My wife loves coffee. When the mood strikes, she breaks out this little classic, the Moka pot.
It’s easy: tuck grounds and water into their assigned quarters, then draw out the good stuff on the stove. Add water or milk to taste.
This Italian friend delivers a tasty beverage and makes my wife happy. And yet, I hate the Moka pot.
I am aware this is not rational.
My main issue: the Moka pot is not dishwasher-safe. In our house, this means I scrub the bugger.
Now the Moka pot isn’t difficult to wash by hand. Some disassembly is required, but I can clean everything without much fuss. Two or three minutes, tops.
In my mind, however, this process takes hours of tortuous labor. So, far too often, I ignore the Moka pot. He awaits cleansing by the side of the pool, for he has no one to lower him into the waters.
But my sin goes beyond mere neglect—there’s a dangerous storm brewing in my heart. That’s not mine, it’s hers. Why should I have to wash it when she’s the one who dirtied it? Why should I have to clean up her mess?
This thinking is not just silly and selfish. It may just be blasphemous.
Consider this well-known verse.
For the husband is the head of the wife even as Christ is the head of the church, his body, and is himself its Savior. (Eph 5:23)
Douglas Wilson has noted this is not a command but rather a statement of fact. And the comparison in this verse should drive Christian husbands to their knees.
Every marriage, everywhere in the world, is a picture of Christ and the church. Because of sin and rebellion, many of these pictures are slanderous lies concerning Christ. But a husband can never stop talking about Christ and the church. If he is obedient to God, he is preaching the truth; if he does not love his wife, he is speaking apostasy and lies—but he is always talking. If he deserts his wife, he is saying that this is the way Christ deserts His bride—a lie. If he is harsh with his wife and strikes her, he is saying that Christ is harsh with the church—another lie. If he sleeps with another woman, he is an adulterer, and a blasphemer as well. How could Christ love someone other than His own Bride? (Reforming Marriage, p.25)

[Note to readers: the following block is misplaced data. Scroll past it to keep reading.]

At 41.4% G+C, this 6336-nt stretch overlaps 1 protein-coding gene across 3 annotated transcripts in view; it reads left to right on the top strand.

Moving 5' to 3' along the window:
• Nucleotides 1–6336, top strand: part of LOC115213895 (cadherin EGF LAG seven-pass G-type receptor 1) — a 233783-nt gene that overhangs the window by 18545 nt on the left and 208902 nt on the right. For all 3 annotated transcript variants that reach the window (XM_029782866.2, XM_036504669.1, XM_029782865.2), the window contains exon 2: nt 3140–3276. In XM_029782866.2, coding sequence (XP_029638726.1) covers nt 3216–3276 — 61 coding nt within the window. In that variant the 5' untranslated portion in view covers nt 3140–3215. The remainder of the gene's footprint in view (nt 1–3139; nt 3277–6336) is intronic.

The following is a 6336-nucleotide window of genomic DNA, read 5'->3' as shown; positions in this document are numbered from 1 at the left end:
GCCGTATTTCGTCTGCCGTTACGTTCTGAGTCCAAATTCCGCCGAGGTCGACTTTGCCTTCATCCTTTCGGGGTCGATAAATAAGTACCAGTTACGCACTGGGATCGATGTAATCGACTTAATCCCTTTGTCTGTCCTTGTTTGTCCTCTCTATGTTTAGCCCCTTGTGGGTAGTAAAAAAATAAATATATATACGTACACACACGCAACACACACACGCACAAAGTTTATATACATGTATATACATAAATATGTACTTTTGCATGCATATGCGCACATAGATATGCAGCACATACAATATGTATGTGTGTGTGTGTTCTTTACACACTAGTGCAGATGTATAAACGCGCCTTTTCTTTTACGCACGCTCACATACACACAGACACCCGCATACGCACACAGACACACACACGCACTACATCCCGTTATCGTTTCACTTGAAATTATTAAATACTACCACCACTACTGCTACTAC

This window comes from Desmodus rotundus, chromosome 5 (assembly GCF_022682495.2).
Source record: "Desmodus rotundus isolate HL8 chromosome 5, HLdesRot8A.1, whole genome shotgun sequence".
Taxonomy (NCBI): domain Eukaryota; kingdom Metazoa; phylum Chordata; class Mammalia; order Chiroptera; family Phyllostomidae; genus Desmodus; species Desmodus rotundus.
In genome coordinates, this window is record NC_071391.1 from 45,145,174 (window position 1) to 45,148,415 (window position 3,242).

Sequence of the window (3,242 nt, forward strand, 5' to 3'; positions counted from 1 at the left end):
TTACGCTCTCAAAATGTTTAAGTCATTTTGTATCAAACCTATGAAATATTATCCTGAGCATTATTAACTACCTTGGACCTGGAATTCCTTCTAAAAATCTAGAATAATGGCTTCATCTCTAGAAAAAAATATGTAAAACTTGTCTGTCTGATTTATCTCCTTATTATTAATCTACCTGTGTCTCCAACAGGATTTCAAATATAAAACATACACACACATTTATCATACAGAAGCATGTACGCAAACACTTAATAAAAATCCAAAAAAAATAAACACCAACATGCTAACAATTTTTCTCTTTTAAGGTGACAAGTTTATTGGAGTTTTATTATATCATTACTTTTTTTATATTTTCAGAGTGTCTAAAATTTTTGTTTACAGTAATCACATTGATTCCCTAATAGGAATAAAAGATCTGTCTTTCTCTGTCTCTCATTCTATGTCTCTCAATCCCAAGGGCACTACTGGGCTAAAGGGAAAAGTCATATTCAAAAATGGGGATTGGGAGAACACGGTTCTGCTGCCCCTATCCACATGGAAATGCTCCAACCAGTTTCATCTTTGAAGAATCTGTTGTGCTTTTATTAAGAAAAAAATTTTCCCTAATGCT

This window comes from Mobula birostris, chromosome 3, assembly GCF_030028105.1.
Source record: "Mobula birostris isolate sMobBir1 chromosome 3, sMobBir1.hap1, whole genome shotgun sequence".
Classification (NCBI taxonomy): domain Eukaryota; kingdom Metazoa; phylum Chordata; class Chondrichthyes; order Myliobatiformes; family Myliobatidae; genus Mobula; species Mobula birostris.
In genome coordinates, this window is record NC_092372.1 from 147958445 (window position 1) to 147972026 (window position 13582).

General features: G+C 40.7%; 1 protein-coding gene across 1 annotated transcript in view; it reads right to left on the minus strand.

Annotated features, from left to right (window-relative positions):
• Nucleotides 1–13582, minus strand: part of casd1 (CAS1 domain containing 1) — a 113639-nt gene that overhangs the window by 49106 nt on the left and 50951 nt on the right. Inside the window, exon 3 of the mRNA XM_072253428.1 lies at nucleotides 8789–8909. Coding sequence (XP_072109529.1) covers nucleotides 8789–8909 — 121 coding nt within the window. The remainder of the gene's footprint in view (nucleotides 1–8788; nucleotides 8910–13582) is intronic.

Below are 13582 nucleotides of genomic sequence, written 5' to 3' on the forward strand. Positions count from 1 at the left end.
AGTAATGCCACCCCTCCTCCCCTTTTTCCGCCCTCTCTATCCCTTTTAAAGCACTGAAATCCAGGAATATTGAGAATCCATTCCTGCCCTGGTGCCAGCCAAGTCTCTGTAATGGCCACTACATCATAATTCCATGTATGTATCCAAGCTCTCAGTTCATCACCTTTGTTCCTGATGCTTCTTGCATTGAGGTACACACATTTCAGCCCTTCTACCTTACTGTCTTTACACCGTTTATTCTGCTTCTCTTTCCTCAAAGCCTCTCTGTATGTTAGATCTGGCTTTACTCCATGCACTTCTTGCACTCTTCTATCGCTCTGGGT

He is always talking. Ouch. What am I saying about Christ as I leave the Moka pot dirty?
If I am unwilling to clean up my wife’s mess, I’m lying to the world about Christ’s love for the church. I’m saying that Jesus leaves the Church to wash herself, to fix her own problems.
What’s the Truth?
Praise God that this life-sermon I preach about Jesus is not true! Instead of neglecting the church and leaving her responsible for her own purity, Jesus cleansed the church “so that he might present the church to himself in splendor, without spot or wrinkle or any such thing, that she might be holy and without blemish.” (Eph 5:27) Further, since God took initiative in our salvation (Rom 5:8), my laziness and neglect toward my wife are not the last word.
In his mercy, God lifts my gaze from my lies to his truth. This is worth proclaiming and sharing far and wide!
If you’d like to discuss it, I know a beverage we can share.
Note: I still appreciate the Wilson quote used in this article, but I wouldn’t point people to his teaching now in the way I might have when I first wrote this.